So another week rolls around, and with it comes the characteristic introduction of another exciting up-and-comer. In an attempt to diminish your Monday blues, this week we will be taking a closer look at Melbourne-based prog rock quintet Orsome Welles. To put it concisely, if melodies, riffs, and sauntering grooves are your thing, then we’re confident that this band is for you.
To first cover the more basic details, Orsome Welles is, again, a five-piece progressive rock outfit hailing from Australia, and is made up of vocalist Michael Stowers, guitarists Nick Toohey and Steven Angell, bassist Matt Manders and drummer Justin Price. Originally having formed as a university side-project six years ago, the band presently have a discography in the shape of three singles and two EPs, the most recent of which being the virtually brand-new Rise EP, which was officially released less than two months ago. Another key detail at the heart of this band is the name itself, which, understandably, may be initially confusing to many people; commenting on this directly and putting an end to the curiosity, guitarist Nick explained the background for us:
‘Our name started out as a joke based off Orson Welles, who made the famous War of the Worlds radio show amongst other things, if you haven’t heard of him definitely look it up. It started out as a joke then it just stuck and we found it a good conversation starter when people asked about it so it stayed for good’
To move on and look at the band’s sonic style in more depth, it would be fair to suggest that Orsome Welles certainly have their own unique approach to music. In a nutshell, they’re able to take the somewhat simple structure and sound of a rock outfit and add a significantly progressive spin to it. Combining a wealth of grooves, technical riffs, polyrhythms, guitar solos, and soaring vocals to complete the picture, it’s safe to say that this band are reaching new heights within the realm of progressive rock. It would be an understatement to suggest that these guys are endeavoring to combine multiple musical styles, and this claim is wholly supported by their statement that ‘Everyone in Orsome Welles draws from different musical influences’. Again providing us with even more insight, Nick goes on to explain how the band’s abundant diversity and spontaneity is able to translate efficiently:
‘Our creative process involves everyone in the band contributing really. Its not like one or two of us that runs the creative aspect, its everyone having their say and adding to it in some way with every song. There is definitely no formula or routine to our process, it tends to come together when it comes together and that’s one of the pros of being an independent band’
This creative approach is abundantly present throughout the band’s latest affair, the five-song EP Rise.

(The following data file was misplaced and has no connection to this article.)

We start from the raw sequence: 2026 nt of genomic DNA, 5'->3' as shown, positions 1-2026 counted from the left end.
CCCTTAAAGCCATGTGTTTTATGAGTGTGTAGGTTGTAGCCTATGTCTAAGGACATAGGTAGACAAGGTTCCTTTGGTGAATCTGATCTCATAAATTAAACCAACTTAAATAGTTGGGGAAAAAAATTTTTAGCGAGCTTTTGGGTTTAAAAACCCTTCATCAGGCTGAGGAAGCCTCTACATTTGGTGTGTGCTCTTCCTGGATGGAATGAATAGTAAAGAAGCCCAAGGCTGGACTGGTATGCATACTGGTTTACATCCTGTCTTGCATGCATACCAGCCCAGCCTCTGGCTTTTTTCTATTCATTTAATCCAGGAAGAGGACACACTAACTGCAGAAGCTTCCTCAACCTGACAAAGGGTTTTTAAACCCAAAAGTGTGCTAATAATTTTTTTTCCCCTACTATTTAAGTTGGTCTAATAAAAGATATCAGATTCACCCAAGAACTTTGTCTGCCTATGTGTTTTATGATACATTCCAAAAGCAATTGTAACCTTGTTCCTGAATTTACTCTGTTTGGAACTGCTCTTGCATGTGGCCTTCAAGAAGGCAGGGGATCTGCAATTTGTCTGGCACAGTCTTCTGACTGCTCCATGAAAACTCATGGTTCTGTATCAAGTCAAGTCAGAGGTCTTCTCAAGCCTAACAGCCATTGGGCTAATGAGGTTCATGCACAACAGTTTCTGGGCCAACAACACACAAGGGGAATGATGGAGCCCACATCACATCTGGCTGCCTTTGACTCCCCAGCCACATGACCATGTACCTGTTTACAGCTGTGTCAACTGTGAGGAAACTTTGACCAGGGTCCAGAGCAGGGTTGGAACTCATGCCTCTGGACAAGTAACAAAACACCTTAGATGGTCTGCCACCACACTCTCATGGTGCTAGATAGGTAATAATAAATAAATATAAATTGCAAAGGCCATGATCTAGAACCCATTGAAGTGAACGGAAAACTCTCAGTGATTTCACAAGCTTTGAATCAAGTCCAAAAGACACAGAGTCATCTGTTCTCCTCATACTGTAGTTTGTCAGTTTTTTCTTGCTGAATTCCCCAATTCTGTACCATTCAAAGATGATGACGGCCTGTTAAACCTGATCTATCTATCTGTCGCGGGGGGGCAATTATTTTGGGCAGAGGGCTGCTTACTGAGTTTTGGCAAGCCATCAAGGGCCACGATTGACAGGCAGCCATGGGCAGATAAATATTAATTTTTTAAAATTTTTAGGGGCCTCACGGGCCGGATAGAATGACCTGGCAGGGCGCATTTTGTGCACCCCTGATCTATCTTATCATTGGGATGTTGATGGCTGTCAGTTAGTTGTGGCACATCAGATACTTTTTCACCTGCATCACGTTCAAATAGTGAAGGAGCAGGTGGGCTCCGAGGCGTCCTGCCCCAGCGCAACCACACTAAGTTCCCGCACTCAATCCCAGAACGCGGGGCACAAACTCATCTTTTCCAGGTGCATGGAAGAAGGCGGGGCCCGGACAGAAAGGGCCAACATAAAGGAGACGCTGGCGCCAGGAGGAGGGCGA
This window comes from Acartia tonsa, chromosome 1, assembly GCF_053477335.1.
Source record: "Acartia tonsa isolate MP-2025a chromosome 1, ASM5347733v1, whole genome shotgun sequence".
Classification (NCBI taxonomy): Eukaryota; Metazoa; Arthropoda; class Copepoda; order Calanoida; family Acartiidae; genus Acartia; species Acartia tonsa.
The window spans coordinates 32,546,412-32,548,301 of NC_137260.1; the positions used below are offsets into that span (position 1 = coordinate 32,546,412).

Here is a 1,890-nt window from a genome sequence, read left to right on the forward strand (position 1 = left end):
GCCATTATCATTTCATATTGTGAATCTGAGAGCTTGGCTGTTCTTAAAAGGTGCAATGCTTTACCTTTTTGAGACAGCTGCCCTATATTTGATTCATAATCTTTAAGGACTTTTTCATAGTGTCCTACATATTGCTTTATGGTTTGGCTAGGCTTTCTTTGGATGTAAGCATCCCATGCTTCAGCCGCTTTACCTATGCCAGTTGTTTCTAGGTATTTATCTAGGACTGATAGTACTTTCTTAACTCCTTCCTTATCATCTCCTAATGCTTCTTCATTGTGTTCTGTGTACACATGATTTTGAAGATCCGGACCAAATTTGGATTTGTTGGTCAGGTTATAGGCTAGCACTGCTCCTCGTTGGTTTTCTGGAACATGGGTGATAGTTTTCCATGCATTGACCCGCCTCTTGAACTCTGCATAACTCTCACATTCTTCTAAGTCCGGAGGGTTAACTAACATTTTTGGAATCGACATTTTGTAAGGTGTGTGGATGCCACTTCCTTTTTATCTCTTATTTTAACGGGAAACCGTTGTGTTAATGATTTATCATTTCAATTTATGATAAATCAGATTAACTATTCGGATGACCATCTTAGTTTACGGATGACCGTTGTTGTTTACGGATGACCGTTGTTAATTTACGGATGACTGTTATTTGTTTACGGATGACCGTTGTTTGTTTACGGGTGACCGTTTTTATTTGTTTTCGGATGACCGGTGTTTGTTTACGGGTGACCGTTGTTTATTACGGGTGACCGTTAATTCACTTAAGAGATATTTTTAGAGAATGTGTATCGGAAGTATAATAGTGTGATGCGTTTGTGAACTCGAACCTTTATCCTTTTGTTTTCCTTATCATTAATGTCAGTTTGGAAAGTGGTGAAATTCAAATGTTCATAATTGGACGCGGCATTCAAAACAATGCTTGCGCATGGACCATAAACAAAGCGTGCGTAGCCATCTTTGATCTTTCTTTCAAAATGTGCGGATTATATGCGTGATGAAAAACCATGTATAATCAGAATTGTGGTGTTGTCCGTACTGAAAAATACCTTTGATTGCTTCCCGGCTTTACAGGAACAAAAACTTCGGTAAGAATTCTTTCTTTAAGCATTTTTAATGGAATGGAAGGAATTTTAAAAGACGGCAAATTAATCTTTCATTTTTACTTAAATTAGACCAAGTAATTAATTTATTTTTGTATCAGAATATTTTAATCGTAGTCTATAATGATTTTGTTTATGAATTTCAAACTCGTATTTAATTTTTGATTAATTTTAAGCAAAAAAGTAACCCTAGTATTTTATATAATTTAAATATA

Moving on to what is an almost inevitable topic within the sphere of progressive music in the modern day, we thought it would be fitting to query Orsome Welles‘ choice of gear, both for use in a live setting and in the studio. Nick Toohey gave us the full rundown:
‘Our current gear list is as follows. Guitar 1 runs a PRS through a Line 6 Helix and a mesa Cab. Guitar 2 runs an Ibanez Rg1451 Prestige and a Gibson Voodoo Explorer through a Mesa Dual Rec, and a Marshall Cab with a JHS Alpine reverb and an Analog man Dual Delay ARD2Ox, plus a boss Ns-2. Bass runs an Ibanez SrFF805 Bass through a Kemper into a GK 4×10 Neo Cab. Drummer uses a Tama Kit, Sabian cymbals and Vater sticks’
The band’s approach to a crisp tone across the board is quite evident, as is duly presented by the thoroughly technicality behind each member’s rigs and setups. Having said this, however, Nick also opted to regale us with a decidedly amusing anecdote involving an unfortunate live gear malfunction:
‘I think we were two songs into our set when he broke a string ON HIS BASS!? and luckily the bassist from the band before us, Tundrel, saw it happen and gave Matt his bass to use in time for the next song. During the next song the lug for the guitar strap pulled out of the new bass and Matt was lucky to catch it before it hit the deck, and proceeded to play the rest of the song standing on one leg whilst supporting his new, now strapless bass. It was all good in the end though, we got the whip out after the gig and made sure Moe got his punishment’
As far as the band’s current activity goes, it’s certainly not looking too bad for Orsome Welles. They’ve just come off the back of an Australian tour in support of the Rise EP, and they’re currently gearing up to support the mighty Haken at a Melbourne show in September, which is definitely no small feat. In addition, the band were able to reveal to us that they ‘have a few things in the works that we are really excited about’, not only in terms of writing and recording new material (possibly a debut full-length), but also in regards to booking some shows overseas.
To put everything into perspective, Orsome Welles are not only yet another exciting and compelling band coming out of Australia, but are also a thoroughly intriguing act in their own right. Their ability to fuse together some of the most tranquil aspects of rock, and some of the heaviest and most technical aspects of metal is nothing short of captivating, and it is almost doubtless that they have a bright future ahead. Once again, we at It Djents are both exceptionally proud to present to you another exciting outfit with great potential, but also saddened that said outfit currently haven’t gained as much traction as they deserve. As a result, all that’s left to say is that we hope Orsome Welles are able to go forth and achieve what they are so clearly capable of.
Head over to Orsome Welles’ Bandcamp page to pick up copies of their EPs Rise and Swim, in addition to their three single releases and a selection of merchandise. To keep up with all the latest from the guys, make sure to follow them via their Facebook page.